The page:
Retinal diseases fall into two large groups: (1) those which develop as a result of circulatory disturbances and find expression in retinopathies more or less intimately associated with the retinal vessels, and (2) those extravascular lesions which are often hereditary and almost always degenerative in character. The latter have no place in this discussion. Retinopathies resulting from circulatory disturbances may be entirely intravascular in type or may be accompanied by edema, exudates, or hemorrhages as extravascular components of the same underlying process. In such cases the extravascular component usually is a quantitative expression, an overflow as it were, of a process no longer controlled by or contained within the retinal vessels. The increase in permeability which permits this pathologic movement of fluid or formed elements into extravascular space may, in turn, be due not only to structural or functional modifications of the lumen and walls of the vessels but also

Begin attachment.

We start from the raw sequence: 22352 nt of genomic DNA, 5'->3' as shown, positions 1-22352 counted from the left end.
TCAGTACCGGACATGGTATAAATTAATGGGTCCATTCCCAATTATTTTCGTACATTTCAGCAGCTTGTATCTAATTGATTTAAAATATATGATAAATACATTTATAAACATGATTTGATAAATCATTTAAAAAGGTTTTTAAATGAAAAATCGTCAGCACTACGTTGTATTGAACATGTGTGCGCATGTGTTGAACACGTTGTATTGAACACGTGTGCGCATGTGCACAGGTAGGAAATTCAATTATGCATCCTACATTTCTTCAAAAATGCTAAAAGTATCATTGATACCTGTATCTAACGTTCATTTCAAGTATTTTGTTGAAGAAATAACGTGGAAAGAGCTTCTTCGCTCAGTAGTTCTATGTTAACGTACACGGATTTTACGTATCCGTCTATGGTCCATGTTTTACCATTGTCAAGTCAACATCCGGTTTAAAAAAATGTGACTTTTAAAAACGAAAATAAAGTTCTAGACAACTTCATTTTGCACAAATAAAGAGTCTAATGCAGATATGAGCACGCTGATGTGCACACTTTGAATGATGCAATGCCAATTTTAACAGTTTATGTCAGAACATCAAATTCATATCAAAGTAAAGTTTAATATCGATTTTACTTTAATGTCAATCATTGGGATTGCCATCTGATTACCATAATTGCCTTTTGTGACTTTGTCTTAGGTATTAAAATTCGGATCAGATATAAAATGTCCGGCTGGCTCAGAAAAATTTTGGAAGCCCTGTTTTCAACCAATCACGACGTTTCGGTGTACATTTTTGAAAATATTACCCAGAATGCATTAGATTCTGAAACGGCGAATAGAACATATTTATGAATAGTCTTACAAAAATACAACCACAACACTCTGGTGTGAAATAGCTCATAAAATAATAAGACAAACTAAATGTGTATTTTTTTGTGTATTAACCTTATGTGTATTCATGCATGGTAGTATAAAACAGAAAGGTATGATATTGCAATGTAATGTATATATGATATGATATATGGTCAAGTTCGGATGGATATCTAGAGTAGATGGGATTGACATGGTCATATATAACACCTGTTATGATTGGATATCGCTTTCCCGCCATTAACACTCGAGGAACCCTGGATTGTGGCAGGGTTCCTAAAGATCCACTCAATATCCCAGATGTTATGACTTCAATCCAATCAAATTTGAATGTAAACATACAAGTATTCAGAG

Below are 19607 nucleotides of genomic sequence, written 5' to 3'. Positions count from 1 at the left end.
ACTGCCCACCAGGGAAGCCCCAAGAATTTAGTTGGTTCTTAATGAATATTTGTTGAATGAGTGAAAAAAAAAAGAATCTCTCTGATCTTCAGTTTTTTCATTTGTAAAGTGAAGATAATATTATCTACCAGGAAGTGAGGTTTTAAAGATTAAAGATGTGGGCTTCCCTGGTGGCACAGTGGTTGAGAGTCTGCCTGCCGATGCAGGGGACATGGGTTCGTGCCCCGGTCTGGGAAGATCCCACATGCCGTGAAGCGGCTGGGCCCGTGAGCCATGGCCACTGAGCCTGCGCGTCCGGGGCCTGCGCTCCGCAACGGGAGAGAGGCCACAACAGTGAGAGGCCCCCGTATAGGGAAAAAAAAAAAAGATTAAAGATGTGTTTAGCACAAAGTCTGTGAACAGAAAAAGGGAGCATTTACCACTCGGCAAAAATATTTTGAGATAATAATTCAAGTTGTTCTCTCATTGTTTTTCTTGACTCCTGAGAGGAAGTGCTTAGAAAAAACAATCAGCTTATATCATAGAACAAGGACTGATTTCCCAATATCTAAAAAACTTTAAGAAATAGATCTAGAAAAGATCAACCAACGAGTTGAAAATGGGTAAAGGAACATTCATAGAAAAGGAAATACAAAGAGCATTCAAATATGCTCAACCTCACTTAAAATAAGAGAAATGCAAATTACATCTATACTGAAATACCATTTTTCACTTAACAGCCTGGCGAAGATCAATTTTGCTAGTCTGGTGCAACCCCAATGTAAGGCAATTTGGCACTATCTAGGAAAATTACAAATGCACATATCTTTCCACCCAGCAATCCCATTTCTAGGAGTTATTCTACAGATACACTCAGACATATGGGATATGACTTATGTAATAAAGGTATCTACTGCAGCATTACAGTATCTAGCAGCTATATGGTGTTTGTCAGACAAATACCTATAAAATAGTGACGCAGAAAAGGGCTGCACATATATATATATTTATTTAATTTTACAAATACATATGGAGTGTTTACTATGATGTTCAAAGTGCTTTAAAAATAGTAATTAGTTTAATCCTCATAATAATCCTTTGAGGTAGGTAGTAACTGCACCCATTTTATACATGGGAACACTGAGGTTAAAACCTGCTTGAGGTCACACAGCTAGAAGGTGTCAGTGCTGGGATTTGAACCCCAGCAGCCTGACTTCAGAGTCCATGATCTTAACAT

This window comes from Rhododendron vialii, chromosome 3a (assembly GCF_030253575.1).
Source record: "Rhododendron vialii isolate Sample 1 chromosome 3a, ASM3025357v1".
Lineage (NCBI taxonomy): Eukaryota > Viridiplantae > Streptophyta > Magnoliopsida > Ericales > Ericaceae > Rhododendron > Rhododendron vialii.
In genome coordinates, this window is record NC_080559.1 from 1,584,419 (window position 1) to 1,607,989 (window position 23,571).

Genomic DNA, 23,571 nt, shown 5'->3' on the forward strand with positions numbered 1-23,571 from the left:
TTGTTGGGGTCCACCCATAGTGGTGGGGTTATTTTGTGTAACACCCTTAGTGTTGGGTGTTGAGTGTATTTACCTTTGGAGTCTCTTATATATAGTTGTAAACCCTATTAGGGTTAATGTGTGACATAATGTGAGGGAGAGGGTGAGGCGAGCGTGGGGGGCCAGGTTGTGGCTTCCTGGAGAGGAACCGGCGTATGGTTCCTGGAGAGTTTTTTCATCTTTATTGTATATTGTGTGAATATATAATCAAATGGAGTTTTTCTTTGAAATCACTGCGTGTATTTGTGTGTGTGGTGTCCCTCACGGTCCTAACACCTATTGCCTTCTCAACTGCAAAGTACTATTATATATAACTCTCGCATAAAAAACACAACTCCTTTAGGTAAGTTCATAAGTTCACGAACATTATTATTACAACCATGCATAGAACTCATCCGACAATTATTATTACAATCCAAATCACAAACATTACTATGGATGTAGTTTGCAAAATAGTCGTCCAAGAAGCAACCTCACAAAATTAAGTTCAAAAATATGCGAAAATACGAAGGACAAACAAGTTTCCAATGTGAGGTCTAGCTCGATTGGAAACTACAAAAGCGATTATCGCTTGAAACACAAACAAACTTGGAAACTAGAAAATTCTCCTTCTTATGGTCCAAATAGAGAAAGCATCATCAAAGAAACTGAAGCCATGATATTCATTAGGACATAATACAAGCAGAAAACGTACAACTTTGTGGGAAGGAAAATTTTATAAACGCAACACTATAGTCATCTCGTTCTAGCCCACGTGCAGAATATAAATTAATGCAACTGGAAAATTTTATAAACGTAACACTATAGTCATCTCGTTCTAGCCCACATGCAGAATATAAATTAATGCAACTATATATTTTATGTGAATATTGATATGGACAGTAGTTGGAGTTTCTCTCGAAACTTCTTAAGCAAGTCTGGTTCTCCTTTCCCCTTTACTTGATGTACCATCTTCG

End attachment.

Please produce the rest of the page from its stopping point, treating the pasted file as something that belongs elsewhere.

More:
ANDERSON B, VALLOTTON W. Etiology and Therapy of Retinal Vascular Occlusions. AMA Arch Ophthalmol. 1955;54(1):6–12. doi:10.1001/archopht.1955.00930020008002
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